Review

Charles Peterson

Nirvana

Minor Matters Books • 2024

It took grunge photographer Charles Peterson thirty years to create a photo book on Nirvana, the band that changed the rock world forever with just five albums in six short years. Peterson’s black and white photographs, taken between February 1989 and August 1993, have lost none of their energy, power and immediacy over these three decades—quite the opposite in fact: Looking at these pictures, you can not only hear Krist Novoselic’s pounding bass lines, Kurt Cobain’s shrieking guitars and harrowing screams, you can also smell the sweat and beer, the cold smoke and testosterone of the predominantly male audience.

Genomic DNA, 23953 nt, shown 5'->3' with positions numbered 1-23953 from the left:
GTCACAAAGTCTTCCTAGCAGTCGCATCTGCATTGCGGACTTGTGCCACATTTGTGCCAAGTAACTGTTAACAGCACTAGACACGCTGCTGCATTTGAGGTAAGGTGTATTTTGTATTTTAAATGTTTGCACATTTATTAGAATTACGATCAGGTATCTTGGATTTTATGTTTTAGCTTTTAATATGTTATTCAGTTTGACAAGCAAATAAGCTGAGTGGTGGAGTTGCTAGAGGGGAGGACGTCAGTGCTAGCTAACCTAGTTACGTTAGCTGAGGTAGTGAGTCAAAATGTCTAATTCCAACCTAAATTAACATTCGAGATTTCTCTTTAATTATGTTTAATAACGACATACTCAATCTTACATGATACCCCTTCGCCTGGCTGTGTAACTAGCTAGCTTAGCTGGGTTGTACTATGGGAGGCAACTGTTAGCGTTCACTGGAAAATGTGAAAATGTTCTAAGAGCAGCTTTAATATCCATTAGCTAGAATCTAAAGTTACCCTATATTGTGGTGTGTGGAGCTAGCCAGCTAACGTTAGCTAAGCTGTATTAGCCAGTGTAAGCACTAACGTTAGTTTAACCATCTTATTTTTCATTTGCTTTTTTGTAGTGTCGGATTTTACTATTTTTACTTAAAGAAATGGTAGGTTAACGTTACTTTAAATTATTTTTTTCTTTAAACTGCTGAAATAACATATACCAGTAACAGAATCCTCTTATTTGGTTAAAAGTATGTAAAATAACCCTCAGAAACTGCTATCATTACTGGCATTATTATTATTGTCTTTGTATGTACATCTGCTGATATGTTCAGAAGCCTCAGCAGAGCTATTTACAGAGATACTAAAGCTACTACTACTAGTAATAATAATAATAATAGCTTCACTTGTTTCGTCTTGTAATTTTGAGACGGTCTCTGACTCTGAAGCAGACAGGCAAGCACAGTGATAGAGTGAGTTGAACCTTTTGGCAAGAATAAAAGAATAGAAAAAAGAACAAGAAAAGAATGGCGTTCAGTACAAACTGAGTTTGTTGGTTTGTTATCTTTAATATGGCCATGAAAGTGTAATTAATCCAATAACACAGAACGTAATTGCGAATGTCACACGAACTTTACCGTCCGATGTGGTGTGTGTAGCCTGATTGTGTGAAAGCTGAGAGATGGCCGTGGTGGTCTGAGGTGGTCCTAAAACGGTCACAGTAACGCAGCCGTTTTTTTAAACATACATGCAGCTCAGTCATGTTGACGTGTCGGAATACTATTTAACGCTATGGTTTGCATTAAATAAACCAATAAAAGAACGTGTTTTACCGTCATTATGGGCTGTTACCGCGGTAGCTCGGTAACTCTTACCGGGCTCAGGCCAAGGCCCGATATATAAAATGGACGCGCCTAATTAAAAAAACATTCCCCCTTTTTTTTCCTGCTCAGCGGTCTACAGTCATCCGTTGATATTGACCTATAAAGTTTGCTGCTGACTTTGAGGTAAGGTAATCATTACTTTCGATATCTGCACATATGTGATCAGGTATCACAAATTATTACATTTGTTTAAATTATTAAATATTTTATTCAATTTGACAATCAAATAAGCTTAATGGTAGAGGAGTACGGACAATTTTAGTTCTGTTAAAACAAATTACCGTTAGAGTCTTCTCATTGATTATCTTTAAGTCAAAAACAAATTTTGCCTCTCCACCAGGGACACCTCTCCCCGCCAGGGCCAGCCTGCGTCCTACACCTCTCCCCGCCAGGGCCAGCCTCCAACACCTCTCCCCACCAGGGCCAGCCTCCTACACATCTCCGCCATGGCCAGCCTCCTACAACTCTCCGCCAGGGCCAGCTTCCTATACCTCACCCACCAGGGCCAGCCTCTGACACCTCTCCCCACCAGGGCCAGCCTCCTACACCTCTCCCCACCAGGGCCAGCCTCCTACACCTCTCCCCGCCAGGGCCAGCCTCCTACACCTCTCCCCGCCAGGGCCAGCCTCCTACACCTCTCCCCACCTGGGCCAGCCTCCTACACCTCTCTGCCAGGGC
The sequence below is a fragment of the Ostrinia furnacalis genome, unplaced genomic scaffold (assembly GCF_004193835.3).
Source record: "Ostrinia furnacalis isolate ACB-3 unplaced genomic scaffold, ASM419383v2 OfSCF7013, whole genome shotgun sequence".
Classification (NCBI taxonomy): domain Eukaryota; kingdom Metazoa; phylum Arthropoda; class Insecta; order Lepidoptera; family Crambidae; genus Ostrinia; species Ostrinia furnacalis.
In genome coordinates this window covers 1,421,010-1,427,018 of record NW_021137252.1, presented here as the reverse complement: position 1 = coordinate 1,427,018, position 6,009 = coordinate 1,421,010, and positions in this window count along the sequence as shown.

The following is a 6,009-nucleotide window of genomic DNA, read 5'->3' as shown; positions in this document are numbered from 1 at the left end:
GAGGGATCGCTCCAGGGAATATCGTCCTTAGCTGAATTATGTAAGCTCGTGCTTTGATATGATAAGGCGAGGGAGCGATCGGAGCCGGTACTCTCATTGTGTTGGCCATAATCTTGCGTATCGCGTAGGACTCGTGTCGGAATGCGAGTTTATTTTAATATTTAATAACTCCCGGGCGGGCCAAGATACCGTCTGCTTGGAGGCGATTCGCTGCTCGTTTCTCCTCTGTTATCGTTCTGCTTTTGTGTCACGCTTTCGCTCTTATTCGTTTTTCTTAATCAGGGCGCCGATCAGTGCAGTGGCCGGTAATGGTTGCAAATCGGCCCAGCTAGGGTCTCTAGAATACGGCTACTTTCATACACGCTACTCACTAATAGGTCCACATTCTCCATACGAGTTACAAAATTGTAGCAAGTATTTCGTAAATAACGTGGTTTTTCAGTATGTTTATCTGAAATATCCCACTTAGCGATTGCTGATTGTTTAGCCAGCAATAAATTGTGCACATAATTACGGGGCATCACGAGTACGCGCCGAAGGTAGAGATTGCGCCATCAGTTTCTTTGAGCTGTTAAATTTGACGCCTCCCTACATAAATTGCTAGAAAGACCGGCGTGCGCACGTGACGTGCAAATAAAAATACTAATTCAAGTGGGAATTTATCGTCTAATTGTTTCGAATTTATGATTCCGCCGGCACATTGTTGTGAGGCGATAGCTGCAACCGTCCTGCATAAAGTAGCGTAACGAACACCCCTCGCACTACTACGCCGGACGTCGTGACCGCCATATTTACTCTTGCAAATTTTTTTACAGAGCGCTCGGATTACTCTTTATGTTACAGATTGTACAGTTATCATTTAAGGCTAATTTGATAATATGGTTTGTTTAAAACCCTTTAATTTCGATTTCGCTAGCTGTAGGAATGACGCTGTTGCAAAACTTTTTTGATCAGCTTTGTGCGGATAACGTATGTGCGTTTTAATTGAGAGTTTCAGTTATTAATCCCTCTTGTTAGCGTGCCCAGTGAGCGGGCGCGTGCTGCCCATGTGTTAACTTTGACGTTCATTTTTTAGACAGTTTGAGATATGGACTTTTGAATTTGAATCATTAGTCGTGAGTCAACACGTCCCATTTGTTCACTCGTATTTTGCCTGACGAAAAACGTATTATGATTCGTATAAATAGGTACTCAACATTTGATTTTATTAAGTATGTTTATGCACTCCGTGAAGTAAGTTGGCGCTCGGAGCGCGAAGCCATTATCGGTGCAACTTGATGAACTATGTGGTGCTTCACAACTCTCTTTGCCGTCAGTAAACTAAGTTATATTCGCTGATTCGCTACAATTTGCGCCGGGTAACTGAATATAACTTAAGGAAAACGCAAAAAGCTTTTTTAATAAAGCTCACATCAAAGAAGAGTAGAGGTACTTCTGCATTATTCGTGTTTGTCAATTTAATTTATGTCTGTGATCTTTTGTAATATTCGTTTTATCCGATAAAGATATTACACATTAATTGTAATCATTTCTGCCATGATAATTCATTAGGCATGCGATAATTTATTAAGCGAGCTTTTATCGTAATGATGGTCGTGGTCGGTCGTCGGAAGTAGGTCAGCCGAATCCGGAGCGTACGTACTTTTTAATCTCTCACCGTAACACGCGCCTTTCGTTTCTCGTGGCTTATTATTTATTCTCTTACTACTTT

Immerse yourself in the Seattle of the 1990s

The dozen live shows documented here show how close Peterson got with his camera to the band and stage divers. Sometimes blurred by flash or long exposure times, these images allow you to relive one of the most important periods in rock history, one that you were, unfortunately, probably too young to experience (if you were on this earth at all) and likely not in Seattle. Noticeable is that drummers Chad Channing and Dave Grohl are rarely pictured—probably due to the poor lighting behind the drums and cymbals, which were often in the way—and that neither Krist Novoselic’s foreword nor Peterson’s afterword mention Courtney Love; she appears in only one photograph. This shows how ambivalent (to say the least) the relationship between the remaining band members and her still seems, and also how overly masculine the grunge scene was—something Kurt Cobain himself found despairing.